Haslin Ismail

Haslin Ismail

Year of birth: 1984

Origin: Johor, Malaysia

Young Ones
40 Artworks

About the artist

The potpourri of influences on the artworks of Haslin Ismail is arguably exemplary of the postmodern generation that has come of age in the global village shrunken by technology. The torrent of information enabled by the Internet has enabled a diversity of inspiration. The immediate consequence is a break from the stranglehold on Malaysian art by American Abstract Expressionism, and also a shift away from the single painting.

Haslin’s sources are thus both multi-genre and eclectic, running a spectrum from anime film-maker Hayao Miyazaki with his sibilant impact in the exaggerated limbs of Lost In Wonderland (2008) [fig xxx) to Robert Rauschenberg’s combine paintings and the haunting works of German artist Anselm Kiefer, their influence traced in the increasing complexity of collages and mixed media works such as Take Me Home (2008) [figure xxx].

He is also part of a group of young artists, Sebiji Padi, whose common denominator is an interest in the Surrealist movement of the early 20th century. Haslin’s drawings in this collection can be seen as individual artworks in their own right and serve as bridges towards his mixed media canvases.

The artist’s mastery of draughtsmanship comes to the fore in drawings such as Passion (2008) - note the lifelike details of the hands - and The Great Stress (2008), a homage to artist couple Jeanne-Claude and Christo, best-known for their ‘wrappings’ that alter the character of chosen subjects (islands, buildings, and trees, for example). The aesthetics of Haslin’s smaller works and mixed media canvases stem from a childhood dream of becoming a comic book artist.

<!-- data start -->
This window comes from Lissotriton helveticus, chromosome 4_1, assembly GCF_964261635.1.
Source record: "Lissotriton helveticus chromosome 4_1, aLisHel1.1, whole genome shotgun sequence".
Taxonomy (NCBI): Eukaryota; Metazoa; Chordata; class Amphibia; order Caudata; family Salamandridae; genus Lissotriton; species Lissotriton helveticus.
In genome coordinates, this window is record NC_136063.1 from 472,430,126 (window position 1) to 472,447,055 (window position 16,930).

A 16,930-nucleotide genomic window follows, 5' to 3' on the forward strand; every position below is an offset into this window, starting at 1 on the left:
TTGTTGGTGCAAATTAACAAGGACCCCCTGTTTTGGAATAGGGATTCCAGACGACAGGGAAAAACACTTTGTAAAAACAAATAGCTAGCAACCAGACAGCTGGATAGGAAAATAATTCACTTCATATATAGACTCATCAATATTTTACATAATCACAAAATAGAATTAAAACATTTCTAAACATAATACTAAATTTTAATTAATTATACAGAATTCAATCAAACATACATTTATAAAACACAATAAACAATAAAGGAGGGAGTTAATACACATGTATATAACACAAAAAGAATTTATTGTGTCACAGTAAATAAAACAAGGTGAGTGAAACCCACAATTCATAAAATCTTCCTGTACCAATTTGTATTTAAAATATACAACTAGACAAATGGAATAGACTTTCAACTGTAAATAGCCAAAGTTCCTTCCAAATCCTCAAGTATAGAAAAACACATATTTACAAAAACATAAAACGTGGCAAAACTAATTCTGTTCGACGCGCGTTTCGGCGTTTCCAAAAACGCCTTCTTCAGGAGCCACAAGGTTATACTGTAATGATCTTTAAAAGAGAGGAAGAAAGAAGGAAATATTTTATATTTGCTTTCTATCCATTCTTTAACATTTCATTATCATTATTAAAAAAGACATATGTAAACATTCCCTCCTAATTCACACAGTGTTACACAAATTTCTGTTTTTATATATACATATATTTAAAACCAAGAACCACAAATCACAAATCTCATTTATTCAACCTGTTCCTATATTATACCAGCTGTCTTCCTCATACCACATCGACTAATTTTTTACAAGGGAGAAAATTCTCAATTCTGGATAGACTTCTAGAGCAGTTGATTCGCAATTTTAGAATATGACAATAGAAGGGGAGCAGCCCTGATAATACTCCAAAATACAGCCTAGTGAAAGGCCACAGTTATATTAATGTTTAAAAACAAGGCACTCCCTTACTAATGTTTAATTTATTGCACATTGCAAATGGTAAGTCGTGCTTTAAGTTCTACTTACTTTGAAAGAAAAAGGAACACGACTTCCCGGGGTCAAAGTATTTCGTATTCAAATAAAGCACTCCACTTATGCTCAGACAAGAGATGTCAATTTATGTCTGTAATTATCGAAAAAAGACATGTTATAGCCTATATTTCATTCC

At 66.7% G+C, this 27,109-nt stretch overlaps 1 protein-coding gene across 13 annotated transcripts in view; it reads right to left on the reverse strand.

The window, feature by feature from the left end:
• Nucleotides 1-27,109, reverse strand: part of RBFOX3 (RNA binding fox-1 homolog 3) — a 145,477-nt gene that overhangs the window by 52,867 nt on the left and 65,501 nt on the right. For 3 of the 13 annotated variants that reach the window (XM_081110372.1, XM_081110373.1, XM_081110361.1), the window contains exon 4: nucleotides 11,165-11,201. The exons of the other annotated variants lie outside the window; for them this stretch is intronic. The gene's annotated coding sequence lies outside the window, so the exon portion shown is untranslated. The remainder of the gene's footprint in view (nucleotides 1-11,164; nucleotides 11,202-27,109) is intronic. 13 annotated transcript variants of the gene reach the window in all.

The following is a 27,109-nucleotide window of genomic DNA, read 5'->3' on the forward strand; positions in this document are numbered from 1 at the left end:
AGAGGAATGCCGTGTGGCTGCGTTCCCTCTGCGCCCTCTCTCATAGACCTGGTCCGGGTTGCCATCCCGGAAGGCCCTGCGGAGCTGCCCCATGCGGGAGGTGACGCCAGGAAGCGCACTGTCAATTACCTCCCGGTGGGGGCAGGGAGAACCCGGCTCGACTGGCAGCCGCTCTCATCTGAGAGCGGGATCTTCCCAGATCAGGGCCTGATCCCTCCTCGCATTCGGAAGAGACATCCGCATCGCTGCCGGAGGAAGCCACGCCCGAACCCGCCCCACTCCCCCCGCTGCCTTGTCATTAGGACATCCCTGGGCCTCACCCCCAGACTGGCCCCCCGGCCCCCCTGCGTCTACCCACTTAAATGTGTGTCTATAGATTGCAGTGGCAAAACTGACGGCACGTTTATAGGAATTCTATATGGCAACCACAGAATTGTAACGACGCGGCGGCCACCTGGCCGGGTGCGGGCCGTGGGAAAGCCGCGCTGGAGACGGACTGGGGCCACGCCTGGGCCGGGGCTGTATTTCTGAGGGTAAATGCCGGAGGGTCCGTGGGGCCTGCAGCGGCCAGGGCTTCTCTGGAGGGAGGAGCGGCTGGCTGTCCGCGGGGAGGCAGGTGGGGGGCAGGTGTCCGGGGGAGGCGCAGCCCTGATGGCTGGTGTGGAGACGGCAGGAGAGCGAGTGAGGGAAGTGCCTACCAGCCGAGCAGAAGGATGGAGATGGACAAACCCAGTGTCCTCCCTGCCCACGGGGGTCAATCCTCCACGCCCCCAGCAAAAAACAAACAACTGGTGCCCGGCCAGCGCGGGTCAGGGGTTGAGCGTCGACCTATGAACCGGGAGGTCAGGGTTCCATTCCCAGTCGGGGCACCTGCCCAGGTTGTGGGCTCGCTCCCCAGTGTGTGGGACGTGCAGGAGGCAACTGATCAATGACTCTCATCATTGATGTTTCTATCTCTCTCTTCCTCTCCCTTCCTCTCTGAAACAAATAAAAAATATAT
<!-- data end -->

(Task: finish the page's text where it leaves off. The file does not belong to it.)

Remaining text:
The themes and characters encountered from hours poring through his elder brother’s comics and posters have materialised on canvas in a broad mixture of topics that encapsulate fantasy, sci-fi and surrealism. Apart from drawings and his three-dimensional works, Haslin also produces artist books. The format of these handmade books, such as Rubbish Book (2007) is closer to the comics and graphic novels Haslin holds dear and also offers a highly intimate glimpse into the artist’s practice.

Rubbish Book makes use of mixed media and collage, techniques that Haslin also deploys in his larger works. The Magic of My House (2007-09) features elements that jut out of the picture frame (the paintbrushes at the top, the dangling blue ball, the drapes at the top, and the small boxes that house figurines) and a juxtaposition of text and image. Once again, there is no single entry point to the work and its essence is both surreal and fantastical.

Haslin’s artworks are possibly manifestations of his psyche, by his admission. The New Concept of Reading in The 21st Century (2009), for instance, is a condensation of his thought process. At the heart of this complex and compartmentalized scene, the artist has presented himself as a small otherworldly character enclosed within a glass cylinder. Haslin’s penchant for imaginative characters bears some similarity with Khairul Azmir Shoib (or Meme), who was once Haslin’s mentor, imparting skills on drawing, painting, and video. However, Haslin’s works have developed a distinct character: more grotesque, chaotic, and layered.


2007Bachelor Of Art In Fine Arts
Universiti Teknologi Mara (Uitm) Malaysia

2005Diploma In Fine Arts
Universiti Teknologi Mara (Uitm) Malaysia